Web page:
• Reforms such asRight to Information and Ease of Doing Business promote transparency in governance in India.
  1. Trusteeship:
  • The world should deal with the environment and nature as trusteesrather than owners which would inspire us towards a holistic and healthy lifestyle.
  • Climate change must be fought not in silos but in anintegrated, comprehensive and holistic way.
  • A principle whose benchmark could be a per capita carbon footprint.A carbon footprint is the amount of greenhouse gases primarily carbon dioxide released into the atmosphere by a particular human activity.
  • Future meetings:Italy in 2021, Indonesia in 2022, India in 2023 and Brazil in 2024.

India’s Initiatives for Lowering Emissions

  • Infrastructure Push:India’s next-generation infrastructure push will not only be convenient and efficient, but will also contribute to a cleaner environment. E.g.: Coalition for Disaster Resilient Infrastructure, announced by the Prime Minister at the Hamburg G20 meet in 2017. This will act as a convening body that will pool best practices and resources from around the world for reshaping construction, transportation, energy, telecommunication and water, so that building in these core infrastructure sectors factors in natural catastrophes.
  • Producing Clean Energy:The India-France joint initiative of International Solar Alliance (ISA).
  • ISAwill contribute to reducing carbon foot-print.
  • India will meet its goal of175 GigaWatts of renewable energy as a part of its climate commitments made under the paris climate deal well before the target of
  • Unnat Jyoti by Affordable LEDs for All (UJALA) and LED Street Lighting National Programme (SLNP)scheme has made LED lights popular, saving around 38 million tons of carbon dioxide emissions per year.
  • Ujjwala Scheme: Smoke-free kitchenshave been provided to over 80 million households making it among the largest clean energy drives
  • Combat Desertification: The United Nations Convention to Combat Desertification (UNCCD)links development and environment to sustainable land management and aims to combat desertification and the ill-effects of drought.
  • Clean Air & Water:The National Clean Air Programme (NCAP) aims to decrease air pollution and Namami Gange program seeks to rejuvenate river Ganga and show the spirit of trusteeship in governance.


  • It is an informal group of 19 countries and the European Union, with representatives of the International Monetary Fund and the World Bank.
  • The G20 membership comprises a mix of the world’s largest advanced and emerging economies, representing about two-thirds of the world’s population, 85% of global gross domestic product, 80% of global investment and over75% of global trade.
  • Members:Argentina, Australia, Brazil, Canada, China, France, Germany, India, Indonesia, Italy, Japan, Republic of Korea, Mexico, Russia, Saudi Arabia, South Africa, Turkey, United Kingdom, United States, and the European Union.

5.Agriculture and Air Pollution

Agriculture’s contribution to air pollution

  • Agriculture’s contribution to air pollution runs deeper than what happens between crop seasons.
  • The Indo-Gangetic plain is also one of the world’s largest and rapidly-growing ammonia hotspots.
  • Atmospheric ammonia, which comes from fertiliser use, animal husbandry, and other agricultural practices, combines with emissions from power plants, transportation and other fossil-fuel burning to form fine particles.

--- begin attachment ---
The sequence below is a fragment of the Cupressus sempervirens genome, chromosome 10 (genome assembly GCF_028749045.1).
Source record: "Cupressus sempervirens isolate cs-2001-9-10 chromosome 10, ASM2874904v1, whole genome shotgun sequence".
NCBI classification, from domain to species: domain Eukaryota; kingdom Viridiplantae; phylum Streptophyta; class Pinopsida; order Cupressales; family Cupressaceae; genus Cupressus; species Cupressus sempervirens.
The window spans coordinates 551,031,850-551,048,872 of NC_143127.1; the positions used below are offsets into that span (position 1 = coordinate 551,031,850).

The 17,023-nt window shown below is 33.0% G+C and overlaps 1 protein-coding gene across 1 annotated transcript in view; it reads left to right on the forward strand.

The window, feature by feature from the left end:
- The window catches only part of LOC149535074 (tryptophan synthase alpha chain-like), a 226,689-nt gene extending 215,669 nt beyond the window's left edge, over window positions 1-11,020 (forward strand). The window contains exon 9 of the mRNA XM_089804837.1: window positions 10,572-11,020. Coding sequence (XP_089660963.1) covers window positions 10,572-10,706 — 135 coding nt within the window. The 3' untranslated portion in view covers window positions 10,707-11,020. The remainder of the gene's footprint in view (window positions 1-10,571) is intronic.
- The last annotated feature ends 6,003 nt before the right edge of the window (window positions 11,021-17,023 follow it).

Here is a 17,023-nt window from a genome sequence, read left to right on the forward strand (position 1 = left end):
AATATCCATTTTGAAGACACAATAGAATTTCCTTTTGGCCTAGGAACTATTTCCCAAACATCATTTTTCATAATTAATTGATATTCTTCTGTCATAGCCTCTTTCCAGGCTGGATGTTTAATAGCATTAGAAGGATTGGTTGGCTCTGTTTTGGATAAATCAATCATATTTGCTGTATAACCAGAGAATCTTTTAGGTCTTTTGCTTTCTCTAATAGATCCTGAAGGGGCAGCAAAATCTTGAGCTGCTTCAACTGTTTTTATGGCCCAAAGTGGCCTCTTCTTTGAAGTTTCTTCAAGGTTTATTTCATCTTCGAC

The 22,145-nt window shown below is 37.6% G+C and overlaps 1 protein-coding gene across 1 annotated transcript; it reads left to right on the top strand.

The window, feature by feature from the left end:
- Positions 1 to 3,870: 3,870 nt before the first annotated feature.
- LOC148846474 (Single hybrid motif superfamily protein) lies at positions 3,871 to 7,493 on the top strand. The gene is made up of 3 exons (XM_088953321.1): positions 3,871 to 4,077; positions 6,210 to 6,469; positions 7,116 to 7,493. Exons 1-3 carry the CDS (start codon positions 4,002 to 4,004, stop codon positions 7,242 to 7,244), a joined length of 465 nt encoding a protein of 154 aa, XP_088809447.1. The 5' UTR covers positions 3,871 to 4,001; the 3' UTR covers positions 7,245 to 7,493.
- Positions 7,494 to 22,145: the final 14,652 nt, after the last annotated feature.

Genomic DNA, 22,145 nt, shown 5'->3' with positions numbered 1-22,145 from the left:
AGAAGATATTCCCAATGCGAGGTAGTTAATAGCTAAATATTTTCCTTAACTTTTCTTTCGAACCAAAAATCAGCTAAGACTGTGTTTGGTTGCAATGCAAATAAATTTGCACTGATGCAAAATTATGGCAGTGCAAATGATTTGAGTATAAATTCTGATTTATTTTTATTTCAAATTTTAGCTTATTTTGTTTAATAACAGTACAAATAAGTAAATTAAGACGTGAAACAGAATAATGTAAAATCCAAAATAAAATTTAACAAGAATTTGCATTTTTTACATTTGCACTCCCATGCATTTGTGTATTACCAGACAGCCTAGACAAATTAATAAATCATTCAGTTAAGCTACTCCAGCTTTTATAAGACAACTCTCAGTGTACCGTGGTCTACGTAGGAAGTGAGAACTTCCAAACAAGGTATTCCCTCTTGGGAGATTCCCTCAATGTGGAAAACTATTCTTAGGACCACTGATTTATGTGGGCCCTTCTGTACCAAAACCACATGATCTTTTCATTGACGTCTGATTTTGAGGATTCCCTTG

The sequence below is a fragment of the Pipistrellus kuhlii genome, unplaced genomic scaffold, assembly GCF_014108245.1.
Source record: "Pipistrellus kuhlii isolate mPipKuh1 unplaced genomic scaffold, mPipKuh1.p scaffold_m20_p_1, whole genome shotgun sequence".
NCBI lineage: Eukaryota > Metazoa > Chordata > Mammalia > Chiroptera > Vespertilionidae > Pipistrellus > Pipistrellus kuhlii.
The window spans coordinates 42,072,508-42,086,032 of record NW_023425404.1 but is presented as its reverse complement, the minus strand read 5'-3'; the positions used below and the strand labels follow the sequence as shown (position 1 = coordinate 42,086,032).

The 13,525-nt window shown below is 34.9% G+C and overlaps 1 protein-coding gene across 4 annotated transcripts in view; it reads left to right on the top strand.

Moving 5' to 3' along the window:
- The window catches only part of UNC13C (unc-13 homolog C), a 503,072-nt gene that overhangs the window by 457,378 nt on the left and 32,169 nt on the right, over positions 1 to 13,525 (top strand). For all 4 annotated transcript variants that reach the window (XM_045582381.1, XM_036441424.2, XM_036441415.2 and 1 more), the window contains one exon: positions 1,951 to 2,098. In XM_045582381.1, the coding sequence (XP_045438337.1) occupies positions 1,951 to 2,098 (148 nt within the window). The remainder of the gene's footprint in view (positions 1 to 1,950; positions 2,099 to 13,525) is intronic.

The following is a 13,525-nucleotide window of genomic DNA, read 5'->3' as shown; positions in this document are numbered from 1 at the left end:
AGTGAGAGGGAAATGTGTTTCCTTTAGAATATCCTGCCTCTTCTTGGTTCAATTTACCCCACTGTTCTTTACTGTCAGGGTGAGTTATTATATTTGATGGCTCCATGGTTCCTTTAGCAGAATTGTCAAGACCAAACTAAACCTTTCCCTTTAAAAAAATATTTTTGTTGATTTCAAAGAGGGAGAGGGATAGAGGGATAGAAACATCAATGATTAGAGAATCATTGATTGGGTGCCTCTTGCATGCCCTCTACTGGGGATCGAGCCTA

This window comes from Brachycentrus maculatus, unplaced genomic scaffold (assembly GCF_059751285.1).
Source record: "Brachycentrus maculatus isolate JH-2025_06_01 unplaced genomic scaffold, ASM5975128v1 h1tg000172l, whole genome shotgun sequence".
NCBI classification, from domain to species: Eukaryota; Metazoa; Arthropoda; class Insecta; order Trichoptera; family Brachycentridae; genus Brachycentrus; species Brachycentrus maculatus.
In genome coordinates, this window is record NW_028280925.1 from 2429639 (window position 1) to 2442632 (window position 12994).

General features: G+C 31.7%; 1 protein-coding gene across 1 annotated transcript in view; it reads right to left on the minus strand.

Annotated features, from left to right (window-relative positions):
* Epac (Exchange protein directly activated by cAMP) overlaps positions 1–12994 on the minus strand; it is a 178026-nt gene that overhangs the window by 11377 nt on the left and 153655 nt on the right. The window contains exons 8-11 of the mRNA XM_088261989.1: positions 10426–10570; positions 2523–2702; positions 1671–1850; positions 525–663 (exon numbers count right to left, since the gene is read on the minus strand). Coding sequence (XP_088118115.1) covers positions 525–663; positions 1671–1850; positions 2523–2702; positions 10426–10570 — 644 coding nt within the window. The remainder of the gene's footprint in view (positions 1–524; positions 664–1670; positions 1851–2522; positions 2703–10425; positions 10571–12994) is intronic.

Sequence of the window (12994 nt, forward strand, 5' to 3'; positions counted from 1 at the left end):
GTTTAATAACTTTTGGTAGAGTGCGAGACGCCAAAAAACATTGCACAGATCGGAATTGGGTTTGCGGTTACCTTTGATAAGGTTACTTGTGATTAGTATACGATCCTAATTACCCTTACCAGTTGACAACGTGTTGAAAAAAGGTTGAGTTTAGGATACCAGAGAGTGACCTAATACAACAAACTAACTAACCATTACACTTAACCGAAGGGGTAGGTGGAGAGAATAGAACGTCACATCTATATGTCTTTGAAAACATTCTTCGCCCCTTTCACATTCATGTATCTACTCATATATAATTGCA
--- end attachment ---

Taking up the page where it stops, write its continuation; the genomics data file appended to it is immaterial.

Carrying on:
Impact of pollution on agriculture

  • It is important to note that agriculture is a victim of pollution as well as its perpetrator.
  • Particulate matter and ground-level ozone formed from industrial, power plant, and transportation emissions among other ingredients causedouble-digit losses in crop yields. Ozone damages plant cells, handicapping photosynthesis, while particulate matter dims the sunlight that reaches crops.
  • Agriculture scientist Tony Fischer’s 2019 estimates of the two pollutants’ combined effect suggest that as much as30 per cent of India’s wheat yield is missing (Sage Journals, Outlook on Agriculture).
  • Earlier, B Sinha et al (2015), in Atmospheric Chemistry and Physics Discussions, found that high ozone levels in parts of Haryana and Punjab could diminish rice yields by a quarter and cotton by half.

Role played by subsidies

  • The current system of subsidies is a big reason that there is stubble on these fields in the first place.
  • Free power — and consequently, “free” water,pumped from the ground — is a big part of what makes growing rice in these areas attractive. Open-ended procurement of paddy, despite the bulging stocks of grains with the Food Corporation of India, adds to the incentives.
  • Subsidies account for almost 15 per centof the value of rice being produced in Punjab-Haryana belt.
  • Fertiliser, particularly urea in granular form, is highly subsidised.
  • It is one of the cheapest forms of nitrogen-based fertiliser,easy to store and easy to transport, but it is also one of the first to “volatilise,” or release ammonia into the air. This loss of nitrogen then leads to a cycle of more and more fertiliser being applied to get the intended benefits for crops.

Way forward

  • We need to shift the nature of support to farmers from input subsidies to investment subsidies.
  • This could involve the conversion of paddy areas in this belt to orchards with drip irrigation, vegetables, corn, cotton, pulses and oilseeds.
  • All of the above consume much less water, much less power and fertilisers and don’t create stubble to burn.
  • A diversification packageof, say, Rs 10,000 crore spread over the next five years, equally contributed by the Centre and states, may be the best way to move forward in reducing agriculture-related pollution.
  • The approach to diversification has to be demand-led, with a holistic framework of the value chain, from farm to fork and not just focused on production. On the fertiliser front, it would be betterto give farmers input subsidy in cash on per hectare basis, and free up the prices of fertilisers completely.